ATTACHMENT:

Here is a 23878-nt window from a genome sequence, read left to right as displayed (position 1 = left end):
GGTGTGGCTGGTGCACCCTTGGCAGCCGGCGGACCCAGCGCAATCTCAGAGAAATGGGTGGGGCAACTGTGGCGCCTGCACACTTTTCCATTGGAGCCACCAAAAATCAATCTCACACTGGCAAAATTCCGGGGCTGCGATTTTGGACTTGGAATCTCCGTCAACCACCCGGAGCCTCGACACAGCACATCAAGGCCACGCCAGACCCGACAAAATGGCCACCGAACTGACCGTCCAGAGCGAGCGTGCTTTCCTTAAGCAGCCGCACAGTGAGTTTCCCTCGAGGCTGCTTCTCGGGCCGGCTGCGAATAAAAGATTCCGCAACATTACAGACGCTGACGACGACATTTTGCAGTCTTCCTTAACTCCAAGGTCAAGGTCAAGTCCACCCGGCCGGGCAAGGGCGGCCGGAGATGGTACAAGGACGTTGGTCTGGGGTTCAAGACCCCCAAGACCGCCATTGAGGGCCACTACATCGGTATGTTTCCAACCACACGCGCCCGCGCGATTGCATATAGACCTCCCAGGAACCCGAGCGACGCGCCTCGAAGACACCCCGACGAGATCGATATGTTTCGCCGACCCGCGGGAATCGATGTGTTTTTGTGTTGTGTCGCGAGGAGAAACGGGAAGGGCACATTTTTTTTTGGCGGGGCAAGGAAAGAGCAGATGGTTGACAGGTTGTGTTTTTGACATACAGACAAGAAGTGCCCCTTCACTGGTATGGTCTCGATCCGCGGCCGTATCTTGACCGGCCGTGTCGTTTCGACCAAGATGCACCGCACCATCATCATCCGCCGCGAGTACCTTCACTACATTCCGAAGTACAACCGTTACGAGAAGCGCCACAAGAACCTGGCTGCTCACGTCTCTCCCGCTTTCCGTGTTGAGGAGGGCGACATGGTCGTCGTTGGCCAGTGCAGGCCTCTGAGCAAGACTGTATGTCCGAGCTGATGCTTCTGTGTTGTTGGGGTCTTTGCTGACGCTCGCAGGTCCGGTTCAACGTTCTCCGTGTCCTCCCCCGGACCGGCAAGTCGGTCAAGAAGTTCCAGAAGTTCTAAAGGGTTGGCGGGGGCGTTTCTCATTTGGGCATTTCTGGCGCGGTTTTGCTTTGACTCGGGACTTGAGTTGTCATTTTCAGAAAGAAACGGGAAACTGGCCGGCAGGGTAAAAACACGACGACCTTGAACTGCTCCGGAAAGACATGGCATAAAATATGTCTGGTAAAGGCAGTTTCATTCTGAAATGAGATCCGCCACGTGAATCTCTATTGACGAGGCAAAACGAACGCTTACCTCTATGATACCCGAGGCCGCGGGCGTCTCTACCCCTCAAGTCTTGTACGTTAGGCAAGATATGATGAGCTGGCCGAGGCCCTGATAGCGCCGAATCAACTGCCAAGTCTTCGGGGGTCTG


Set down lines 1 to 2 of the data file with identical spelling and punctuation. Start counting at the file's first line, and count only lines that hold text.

Here is a 23878-nt window from a genome sequence, read left to right as displayed (position 1 = left end):
GGTGTGGCTGGTGCACCCTTGGCAGCCGGCGGACCCAGCGCAATCTCAGAGAAATGGGTGGGGCAACTGTGGCGCCTGCACACTTTTCCATTGGAGCCACCAAAAATCAATCTCACACTGGCAAAATTCCGGGGCTGCGATTTTGGACTTGGAATCTCCGTCAACCACCCGGAGCCTCGACACAGCACATCAAGGCCACGCCAGACCCGACAAAATGGCCACCGAACTGACCGTCCAGAGCGAGCGTGCTTTCCTTAAGCAGCCGCACAGTGAGTTTCCCTCGAGGCTGCTTCTCGGGCCGGCTGCGAATAAAAGATTCCGCAACATTACAGACGCTGACGACGACATTTTGCAGTCTTCCTTAACTCCAAGGTCAAGGTCAAGTCCACCCGGCCGGGCAAGGGCGGCCGGAGATGGTACAAGGACGTTGGTCTGGGGTTCAAGACCCCCAAGACCGCCATTGAGGGCCACTACATCGGTATGTTTCCAACCACACGCGCCCGCGCGATTGCATATAGACCTCCCAGGAACCCGAGCGACGCGCCTCGAAGACACCCCGACGAGATCGATATGTTTCGCCGACCCGCGGGAATCGATGTGTTTTTGTGTTGTGTCGCGAGGAGAAACGGGAAGGGCACATTTTTTTTTGGCGGGGCAAGGAAAGAGCAGATGGTTGACAGGTTGTGTTTTTGACATACAGACAAGAAGTGCCCCTTCACTGGTATGGTCTCGATCCGCGGCCGTATCTTGACCGGCCGTGTCGTTTCGACCAAGATGCACCGCACCATCATCATCCGCCGCGAGTACCTTCACTACATTCCGAAGTACAACCGTTACGAGAAGCGCCACAAGAACCTGGCTGCTCACGTCTCTCCCGCTTTCCGTGTTGAGGAGGGCGACATGGTCGTCGTTGGCCAGTGCAGGCCTCTGAGCAAGACTGTATGTCCGAGCTGATGCTTCTGTGTTGTTGGGGTCTTTGCTGACGCTCGCAGGTCCGGTTCAACGTTCTCCGTGTCCTCCCCCGGACCGGCAAGTCGGTCAAGAAGTTCCAGAAGTTCTAAAGGGTTGGCGGGGGCGTTTCTCATTTGGGCATTTCTGGCGCGGTTTTGCTTTGACTCGGGACTTGAGTTGTCATTTTCAGAAAGAAACGGGAAACTGGCCGGCAGGGTAAAAACACGACGACCTTGAACTGCTCCGGAAAGACATGGCATAAAATATGTCTGGTAAAGGCAGTTTCATTCTGAAATGAGATCCGCCACGTGAATCTCTATTGACGAGGCAAAACGAACGCTTACCTCTATGATACCCGAGGCCGCGGGCGTCTCTACCCCTCAAGTCTTGTACGTTAGGCAAGATATGATGAGCTGGCCGAGGCCCTGATAGCGCCGAATCAACTGCCAAGTCTTCGGGGGTCTG